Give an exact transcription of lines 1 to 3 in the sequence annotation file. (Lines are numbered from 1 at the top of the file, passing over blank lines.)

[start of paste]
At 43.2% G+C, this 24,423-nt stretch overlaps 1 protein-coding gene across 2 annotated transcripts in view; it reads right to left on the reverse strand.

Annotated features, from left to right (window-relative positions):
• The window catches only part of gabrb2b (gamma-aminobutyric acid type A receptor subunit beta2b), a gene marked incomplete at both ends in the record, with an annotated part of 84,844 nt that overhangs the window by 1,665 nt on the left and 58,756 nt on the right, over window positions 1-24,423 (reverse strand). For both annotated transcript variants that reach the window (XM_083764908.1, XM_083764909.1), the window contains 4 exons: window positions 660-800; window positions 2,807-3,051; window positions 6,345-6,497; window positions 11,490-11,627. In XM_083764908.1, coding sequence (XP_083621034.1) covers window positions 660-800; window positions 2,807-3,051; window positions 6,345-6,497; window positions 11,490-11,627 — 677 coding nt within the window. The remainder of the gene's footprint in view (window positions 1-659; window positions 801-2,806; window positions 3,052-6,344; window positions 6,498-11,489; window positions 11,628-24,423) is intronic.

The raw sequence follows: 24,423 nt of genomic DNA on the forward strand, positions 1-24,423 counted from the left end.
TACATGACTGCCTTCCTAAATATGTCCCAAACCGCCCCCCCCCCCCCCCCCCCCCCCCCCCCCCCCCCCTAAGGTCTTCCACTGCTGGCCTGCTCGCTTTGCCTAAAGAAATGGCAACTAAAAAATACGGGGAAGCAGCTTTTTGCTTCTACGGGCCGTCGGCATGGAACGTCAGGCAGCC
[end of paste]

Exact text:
At 43.2% G+C, this 24,423-nt stretch overlaps 1 protein-coding gene across 2 annotated transcripts in view; it reads right to left on the reverse strand.

Annotated features, from left to right (window-relative positions):
• The window catches only part of gabrb2b (gamma-aminobutyric acid type A receptor subunit beta2b), a gene marked incomplete at both ends in the record, with an annotated part of 84,844 nt that overhangs the window by 1,665 nt on the left and 58,756 nt on the right, over window positions 1-24,423 (reverse strand). For both annotated transcript variants that reach the window (XM_083764908.1, XM_083764909.1), the window contains 4 exons: window positions 660-800; window positions 2,807-3,051; window positions 6,345-6,497; window positions 11,490-11,627. In XM_083764908.1, coding sequence (XP_083621034.1) covers window positions 660-800; window positions 2,807-3,051; window positions 6,345-6,497; window positions 11,490-11,627 — 677 coding nt within the window. The remainder of the gene's footprint in view (window positions 1-659; window positions 801-2,806; window positions 3,052-6,344; window positions 6,498-11,489; window positions 11,628-24,423) is intronic.